Christmas — festive traditions in Europe

The earliest mentions of Christmas date from 354. However, this does not mean that this festival looked the same as today — it was celebrated in January, April or even May. Finally, the date of Christmas was set as 25 December — the date of the Winter Solstice. We all know what Christmas traditions have developed ever since in Poland. But what does it look like in other European countries?


This is what we like best – to obtain gifts and give them to others. Even in Poland there are different opinions about who really brings them. A little angel? Santa Claus? The Christmas Star? It seems that we will never know.  In contrast, we know that in Spain children do not obtain gifts until after the New Year – on Three Kings Days Feast. Moreover, in Catalonia no-one believes in Santa Claus and gifts are delivered by a Caga Tió, a small wooden figure, which — unfortunately — has to be beaten with wooden sticks until gifts drop out of it.

In Norway, gifts are brought by congenial gnomes and in Austria by Santa Clause or the Child Jesus. In this Alpine country, children should watch out, since misbehaving children are visited by Krampus — the frightening companion of Santa Claus whose task is to punish the most unruly children.

In Ukraine, just as in Russia, the Orthodox Christmas Festival is celebrated two weeks later and Grandfather Frost brings gifts to Ukrainian children on the New Year’s Eve.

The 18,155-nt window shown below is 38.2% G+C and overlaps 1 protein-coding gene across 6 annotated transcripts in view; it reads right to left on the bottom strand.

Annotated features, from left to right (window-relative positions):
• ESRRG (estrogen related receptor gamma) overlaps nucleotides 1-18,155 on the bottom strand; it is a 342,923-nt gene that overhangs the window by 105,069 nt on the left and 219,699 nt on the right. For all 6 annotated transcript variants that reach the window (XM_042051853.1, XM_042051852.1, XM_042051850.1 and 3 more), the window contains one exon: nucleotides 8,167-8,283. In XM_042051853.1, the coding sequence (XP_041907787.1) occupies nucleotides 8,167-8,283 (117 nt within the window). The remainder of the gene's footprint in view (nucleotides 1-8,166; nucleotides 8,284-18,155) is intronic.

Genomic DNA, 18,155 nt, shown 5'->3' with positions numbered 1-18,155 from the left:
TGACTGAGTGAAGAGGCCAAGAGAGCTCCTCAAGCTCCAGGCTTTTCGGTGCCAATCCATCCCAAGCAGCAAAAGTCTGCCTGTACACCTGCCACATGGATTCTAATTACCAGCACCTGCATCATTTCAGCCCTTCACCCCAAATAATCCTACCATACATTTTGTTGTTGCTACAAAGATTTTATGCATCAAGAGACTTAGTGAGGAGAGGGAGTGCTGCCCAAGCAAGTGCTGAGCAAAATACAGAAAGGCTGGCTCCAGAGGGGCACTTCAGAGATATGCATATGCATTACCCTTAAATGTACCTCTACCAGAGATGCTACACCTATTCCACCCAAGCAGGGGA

In Poland, we leave one empty plate for a lost wanderer, while the Portuguese put an additional plate on the table for the deceased. Moreover, they fill it with food so that those who died in the passing year would know that their close relatives remember them.

As regards the Christmas Eve and other festive dishes, it is interesting to know that the main dish in Germany and Denmark is roast duck, major dishes in Hungary include cold cherry soup and fish soup, while in French Bretagne these are buckwheat pancakes with sour cream.

Symbols and traditions

Visiting Ukraine we may be surprised to see a spider web on the Christmas tree. Does this mean that the place has not been carefully cleaned? Not at all! The tradition of decorating the Christmas tree with a web or (plastic spiders) originates from a legend about a poor widow and her children who could not afford decorations. She was helped out by a spider which embellished the Christmas tree with delicate threads which after some time turned into gold, thus saving the family from hunger.

In many countries, Christmas markets are very popular. The most beautiful ones can certainly be seen in Germany and Austria. In turn, in the Mediterranean countries it is a good idea to look for Christmas cribs. They are one of the most important festive symbols in Spain, Italy and France. Each family attributes enormous significance to their appearance – sometimes even greater than to the decorations on the Christmas tree.

The tradition of the Christmas Mass also exists in countries other than Poland. In Portugal, a mass is also held at midnight. It is called Misa do Galo, which literally means “Rooster’s Mass”. This name relates to the legend which tells of the only time when a rooster crowed in the middle of the night – it was on the day when Jesus was born.

And, at the very end of the story, a curiosity from England — it was from here that the first Christmas card was sent out. In 1846, Jon Horsley designed the Christmas card and sent it out with the greetings of “A Merry Christmas and a Happy New Year”.
We also wish you all the best!

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